The debut album from Austin trio Pale Dian is a remarkable fusion of dark, driving post-punk and ecstatic dreaminess. Two-thirds of the group (Ruth Ellen Smith and Derek Kutzer) were previously in Blackstone Rngrs, a band which veered toward the poppy side of dream pop while remaining abstract. They were decent, but Pale Dian are a definite improvement, with a much tighter focus and more memorable songs. With the addition of Nicholas Volpe, the trio seem to take definite inspiration from the Cocteau Twins; the drum machine often sounds like it could've been the same one used on Treasure, and Smith has a similar far-off reverb effect to her vocals, which are often as indecipherable as Elizabeth Fraser's. Early album standout "In a Day" seems a bit more cheerful than the Twins, though, and its gleeful spirit and catchy vocal melody make it the type of six-minute epic that could easily go on much longer without any complaints from the listener. "Pas de Deux" retreats a little further into the shadows, although it has a bit of a perky synth-pop bounce to it. "Lonesome Waste" and "Diana" both balance lovelorn melancholy with pretty melodies, and they sound like potential theme songs for some sort of goth prom. The album gets darker and more heartbroken from there, and "The Avenue" is as devastating as anything by fellow Austinites Troller. Pale Dian do a remarkable job of combining blissful emotions with expressions of utter confusion, abandonment, and betrayal, and it seems like there's barely any distinction between the positive and negative sides. The songs hit hard, and Narrow Birth is an incredible debut.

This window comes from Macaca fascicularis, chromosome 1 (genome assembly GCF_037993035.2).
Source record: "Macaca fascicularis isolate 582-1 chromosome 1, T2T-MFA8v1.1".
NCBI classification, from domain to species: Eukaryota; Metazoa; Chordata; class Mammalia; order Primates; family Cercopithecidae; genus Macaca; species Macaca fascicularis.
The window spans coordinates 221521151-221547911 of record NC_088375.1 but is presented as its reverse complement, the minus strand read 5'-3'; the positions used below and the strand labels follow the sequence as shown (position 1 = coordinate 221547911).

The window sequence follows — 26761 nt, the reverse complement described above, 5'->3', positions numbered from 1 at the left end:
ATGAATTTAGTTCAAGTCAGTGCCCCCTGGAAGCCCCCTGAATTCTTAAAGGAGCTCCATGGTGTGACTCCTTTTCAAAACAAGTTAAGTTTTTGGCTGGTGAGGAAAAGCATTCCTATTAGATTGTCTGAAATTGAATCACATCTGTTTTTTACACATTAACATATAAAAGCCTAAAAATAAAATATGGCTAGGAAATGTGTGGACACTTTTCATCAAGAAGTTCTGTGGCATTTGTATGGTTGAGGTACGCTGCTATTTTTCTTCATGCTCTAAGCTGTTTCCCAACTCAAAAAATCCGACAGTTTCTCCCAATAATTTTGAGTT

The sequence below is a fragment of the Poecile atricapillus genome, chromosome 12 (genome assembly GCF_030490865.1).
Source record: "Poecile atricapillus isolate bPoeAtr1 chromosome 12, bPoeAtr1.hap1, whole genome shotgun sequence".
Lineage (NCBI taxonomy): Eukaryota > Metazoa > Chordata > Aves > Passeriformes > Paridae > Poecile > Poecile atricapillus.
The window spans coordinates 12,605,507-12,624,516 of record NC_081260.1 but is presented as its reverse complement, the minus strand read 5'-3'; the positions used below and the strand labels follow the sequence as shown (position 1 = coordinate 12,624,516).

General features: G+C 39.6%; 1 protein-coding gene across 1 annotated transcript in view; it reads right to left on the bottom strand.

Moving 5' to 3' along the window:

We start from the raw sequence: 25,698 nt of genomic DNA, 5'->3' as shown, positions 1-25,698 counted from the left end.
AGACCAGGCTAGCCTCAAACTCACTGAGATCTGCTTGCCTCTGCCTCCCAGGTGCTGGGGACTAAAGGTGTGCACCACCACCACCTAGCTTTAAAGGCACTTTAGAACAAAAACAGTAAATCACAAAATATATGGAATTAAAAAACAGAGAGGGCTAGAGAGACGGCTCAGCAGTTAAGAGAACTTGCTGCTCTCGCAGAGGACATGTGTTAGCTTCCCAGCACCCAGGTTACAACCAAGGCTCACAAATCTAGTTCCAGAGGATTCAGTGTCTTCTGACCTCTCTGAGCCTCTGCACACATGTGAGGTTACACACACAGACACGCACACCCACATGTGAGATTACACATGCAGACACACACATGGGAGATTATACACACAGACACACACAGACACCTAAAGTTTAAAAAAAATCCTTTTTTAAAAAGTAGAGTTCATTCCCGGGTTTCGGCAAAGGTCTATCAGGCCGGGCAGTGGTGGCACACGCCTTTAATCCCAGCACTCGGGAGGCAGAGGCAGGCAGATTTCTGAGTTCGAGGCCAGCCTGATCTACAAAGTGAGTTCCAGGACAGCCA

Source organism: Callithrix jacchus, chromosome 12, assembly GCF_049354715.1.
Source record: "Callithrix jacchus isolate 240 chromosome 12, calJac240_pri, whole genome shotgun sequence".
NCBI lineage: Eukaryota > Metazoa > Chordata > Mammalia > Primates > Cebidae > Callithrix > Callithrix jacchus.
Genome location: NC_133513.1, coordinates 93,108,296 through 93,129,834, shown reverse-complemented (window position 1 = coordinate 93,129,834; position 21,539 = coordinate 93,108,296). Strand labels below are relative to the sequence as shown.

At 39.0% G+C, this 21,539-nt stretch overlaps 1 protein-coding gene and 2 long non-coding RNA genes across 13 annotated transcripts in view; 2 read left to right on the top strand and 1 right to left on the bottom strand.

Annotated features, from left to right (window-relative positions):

AllMusic Review by Paul Simpson